Pete Danelski's op-ed piece, published in the Kodiak Daily Mirror 30 December 2009
My first experience at Fort Abercrombie State Park occurred in the late ‘60s after I got off the ferry and looked for a place to sleep. I was unemployed and looking for work in the fishing industry. On my first night in Kodiak I found shelter in the main bunker at the entrance of the park. It was as beautiful and as welcoming a place then as it still is now, albeit much more improved today.
I had the good fortune of purchasing a small cabin and property bordering the Parkside entrance to Fort Abercrombie Park in 1972. By then it had become a state park. Although the trails were unimproved and old engine blocks and other debris laid rusting and rotting on the park’s trails, the park’s natural beauty continues to be as revitalizing to me today as it was back then, when hardly anyone used the park’s trails.
In my earlier days I used to jog regularly through the park. It was a rare day when I encountered another kindred soul on my jogs. Today I am content to just walk the various trails where I almost always encounter several people enjoying a stroll through the park. The trails are more carefully maintained and user friendly than they were when I first began to use them. It pleases me to see many other people enjoying a walk in a safe and carefully preserved natural environment.
A walk through Fort Abercrombie State Park is a great natural experience. Hopefully this experience will be shared by ever increasing numbers of people in the future. Since I am not here during the summer months, because I fish on the other side of the island, I can only imagine how much the park must be used for recreation in the summer and how crowded it might become in the future.
I was not able to attend the public meeting that was held on Dec. 14, but I have learned since then that there was much public objection and criticism raised at the meeting regarding the proposed implementation of the already approved plan to create a parking lot and a bus turnaround, funded by the state, in the public camp site area located on the left side of the road before the crest of the hill where the Military History Museum, the restored gunnery placements and one of Kodiak’s most panoramic views can be most easily and safely accessed and enjoyed by the public.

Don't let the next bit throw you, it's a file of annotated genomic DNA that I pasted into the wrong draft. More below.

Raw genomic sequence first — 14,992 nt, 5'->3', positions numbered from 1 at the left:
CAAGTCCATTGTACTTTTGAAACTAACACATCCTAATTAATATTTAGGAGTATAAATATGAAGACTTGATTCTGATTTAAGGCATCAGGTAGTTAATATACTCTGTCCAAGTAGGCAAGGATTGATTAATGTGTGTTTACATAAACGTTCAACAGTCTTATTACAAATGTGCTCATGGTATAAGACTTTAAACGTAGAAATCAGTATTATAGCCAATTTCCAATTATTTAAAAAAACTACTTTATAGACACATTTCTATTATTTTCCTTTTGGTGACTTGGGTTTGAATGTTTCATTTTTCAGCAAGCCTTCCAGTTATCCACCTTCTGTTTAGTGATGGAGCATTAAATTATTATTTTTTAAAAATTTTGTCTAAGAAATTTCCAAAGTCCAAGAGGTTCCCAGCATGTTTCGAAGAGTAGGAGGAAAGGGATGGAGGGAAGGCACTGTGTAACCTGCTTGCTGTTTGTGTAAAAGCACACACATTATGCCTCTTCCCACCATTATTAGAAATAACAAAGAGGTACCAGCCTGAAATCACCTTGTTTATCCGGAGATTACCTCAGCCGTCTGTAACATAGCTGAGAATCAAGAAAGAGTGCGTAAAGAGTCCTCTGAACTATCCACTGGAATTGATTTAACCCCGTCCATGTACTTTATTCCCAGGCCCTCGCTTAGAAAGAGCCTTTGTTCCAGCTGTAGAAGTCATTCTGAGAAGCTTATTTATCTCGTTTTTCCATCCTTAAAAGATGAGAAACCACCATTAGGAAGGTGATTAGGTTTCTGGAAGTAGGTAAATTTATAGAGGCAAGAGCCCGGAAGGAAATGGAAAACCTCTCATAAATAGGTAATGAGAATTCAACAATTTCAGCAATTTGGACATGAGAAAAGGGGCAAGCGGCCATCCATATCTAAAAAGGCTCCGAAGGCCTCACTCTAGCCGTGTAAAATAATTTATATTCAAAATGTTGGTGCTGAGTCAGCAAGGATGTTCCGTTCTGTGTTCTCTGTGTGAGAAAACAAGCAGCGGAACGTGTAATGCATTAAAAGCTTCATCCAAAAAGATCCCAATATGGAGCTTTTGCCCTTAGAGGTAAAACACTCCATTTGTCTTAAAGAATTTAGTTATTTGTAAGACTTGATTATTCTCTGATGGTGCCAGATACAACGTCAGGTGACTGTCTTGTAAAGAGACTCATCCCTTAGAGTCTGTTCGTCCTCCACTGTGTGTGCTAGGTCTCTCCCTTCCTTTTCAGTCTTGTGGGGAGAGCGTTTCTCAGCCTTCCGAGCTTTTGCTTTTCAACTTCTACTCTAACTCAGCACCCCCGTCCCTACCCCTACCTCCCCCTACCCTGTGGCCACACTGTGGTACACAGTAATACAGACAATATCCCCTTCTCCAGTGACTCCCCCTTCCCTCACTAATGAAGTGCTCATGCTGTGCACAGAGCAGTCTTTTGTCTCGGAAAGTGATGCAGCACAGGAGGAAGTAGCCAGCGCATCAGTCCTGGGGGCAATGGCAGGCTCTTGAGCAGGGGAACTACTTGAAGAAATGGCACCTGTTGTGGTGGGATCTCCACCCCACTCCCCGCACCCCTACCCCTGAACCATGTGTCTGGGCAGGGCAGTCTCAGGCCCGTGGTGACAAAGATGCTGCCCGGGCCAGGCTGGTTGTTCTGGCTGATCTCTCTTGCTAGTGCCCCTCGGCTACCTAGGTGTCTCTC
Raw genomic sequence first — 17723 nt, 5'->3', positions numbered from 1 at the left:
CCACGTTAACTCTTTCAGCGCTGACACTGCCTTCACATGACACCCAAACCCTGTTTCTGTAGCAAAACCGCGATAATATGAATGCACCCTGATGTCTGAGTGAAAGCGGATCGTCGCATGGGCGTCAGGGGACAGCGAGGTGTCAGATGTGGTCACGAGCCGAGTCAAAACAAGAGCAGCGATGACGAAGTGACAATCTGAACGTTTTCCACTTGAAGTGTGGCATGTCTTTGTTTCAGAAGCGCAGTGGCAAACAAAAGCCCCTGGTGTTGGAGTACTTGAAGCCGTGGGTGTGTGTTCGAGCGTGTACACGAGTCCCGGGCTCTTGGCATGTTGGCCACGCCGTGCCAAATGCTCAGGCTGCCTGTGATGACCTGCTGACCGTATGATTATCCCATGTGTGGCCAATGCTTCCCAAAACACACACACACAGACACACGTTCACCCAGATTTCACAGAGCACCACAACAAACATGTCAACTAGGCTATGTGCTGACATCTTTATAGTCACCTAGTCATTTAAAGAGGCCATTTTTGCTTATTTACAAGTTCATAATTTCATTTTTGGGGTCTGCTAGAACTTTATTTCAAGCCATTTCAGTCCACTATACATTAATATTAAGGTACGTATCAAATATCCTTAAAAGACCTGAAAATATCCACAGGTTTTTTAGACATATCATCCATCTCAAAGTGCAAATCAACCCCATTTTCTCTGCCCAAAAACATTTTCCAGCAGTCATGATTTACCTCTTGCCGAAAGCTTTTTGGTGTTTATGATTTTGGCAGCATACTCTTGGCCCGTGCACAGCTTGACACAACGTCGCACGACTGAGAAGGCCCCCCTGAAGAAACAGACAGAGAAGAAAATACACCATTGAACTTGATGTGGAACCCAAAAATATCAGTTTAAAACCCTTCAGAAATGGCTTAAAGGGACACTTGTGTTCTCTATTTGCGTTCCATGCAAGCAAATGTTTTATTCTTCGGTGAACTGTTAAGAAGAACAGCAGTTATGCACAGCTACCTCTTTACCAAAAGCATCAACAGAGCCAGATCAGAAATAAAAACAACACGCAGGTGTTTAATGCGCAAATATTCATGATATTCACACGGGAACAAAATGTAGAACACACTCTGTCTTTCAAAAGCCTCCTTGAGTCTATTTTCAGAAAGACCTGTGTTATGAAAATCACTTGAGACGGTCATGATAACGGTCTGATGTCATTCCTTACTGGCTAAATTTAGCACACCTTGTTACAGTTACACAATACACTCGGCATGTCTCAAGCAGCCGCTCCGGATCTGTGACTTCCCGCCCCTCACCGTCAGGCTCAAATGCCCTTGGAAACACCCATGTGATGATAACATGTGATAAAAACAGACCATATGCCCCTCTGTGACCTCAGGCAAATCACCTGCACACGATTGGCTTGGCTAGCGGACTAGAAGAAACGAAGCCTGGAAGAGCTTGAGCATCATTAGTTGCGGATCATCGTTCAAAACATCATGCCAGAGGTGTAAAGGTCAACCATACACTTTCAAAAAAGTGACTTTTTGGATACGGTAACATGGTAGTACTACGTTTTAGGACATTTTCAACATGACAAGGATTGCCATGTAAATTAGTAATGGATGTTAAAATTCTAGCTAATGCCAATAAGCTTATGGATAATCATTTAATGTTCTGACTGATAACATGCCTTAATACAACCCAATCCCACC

It never seems to fail in Kodiak that objections are always raised in the eleventh hour to a development plan process that has been totally transparent from its inception, more than three years in the making, and where public input and comment were invited and encouraged well in advance of the plan’s approval by the advisory board. I have reviewed the mission and goal statements that relate to Fort Abercrombie State Park and the public planning process that eventually approved this project. The Miller Point Access Fact Sheet and a blueprint of the project site plan can be viewed on the Internet here.
In my opinion, Kodiak is extremely fortunate to have a park advisory board comprised of members who have a reputation for being dedicated stewards of the environment. I know for certain that they are totally committed to the preservation of our local environment and the history of Fort Abercrombie. Kodiak also is fortunate to have a representative in Juneau who can make things happen when it comes to procuring state funds for important park improvements like the Miller Point Access Project.
I wholeheartedly support this project because I want as many people as possible, especially our honored citizens and the handicapped, to safely and easily access Abercrombie’s rich history and scenic natural beauty like I have been able to do these past 40 years. I support this project with full faith that the park’s advisory board has dutifully performed its due diligence in moving this project forward. I am also confident that the advisory board has also imposed the strictest environmental standards possible in the planned development of the very small park area affected. Kodiak should applaud, not criticize, the board’s and Alan Austerman’s proactive efforts to address the future needs of the park with a plan that will improve the quality and safety of the Fort Abercrombie State Park experience for the general public and future generations. We all know that a much more crowded future is inevitable.
Pete Danelski Sr. is a longtime Kodiak resident and fisherman.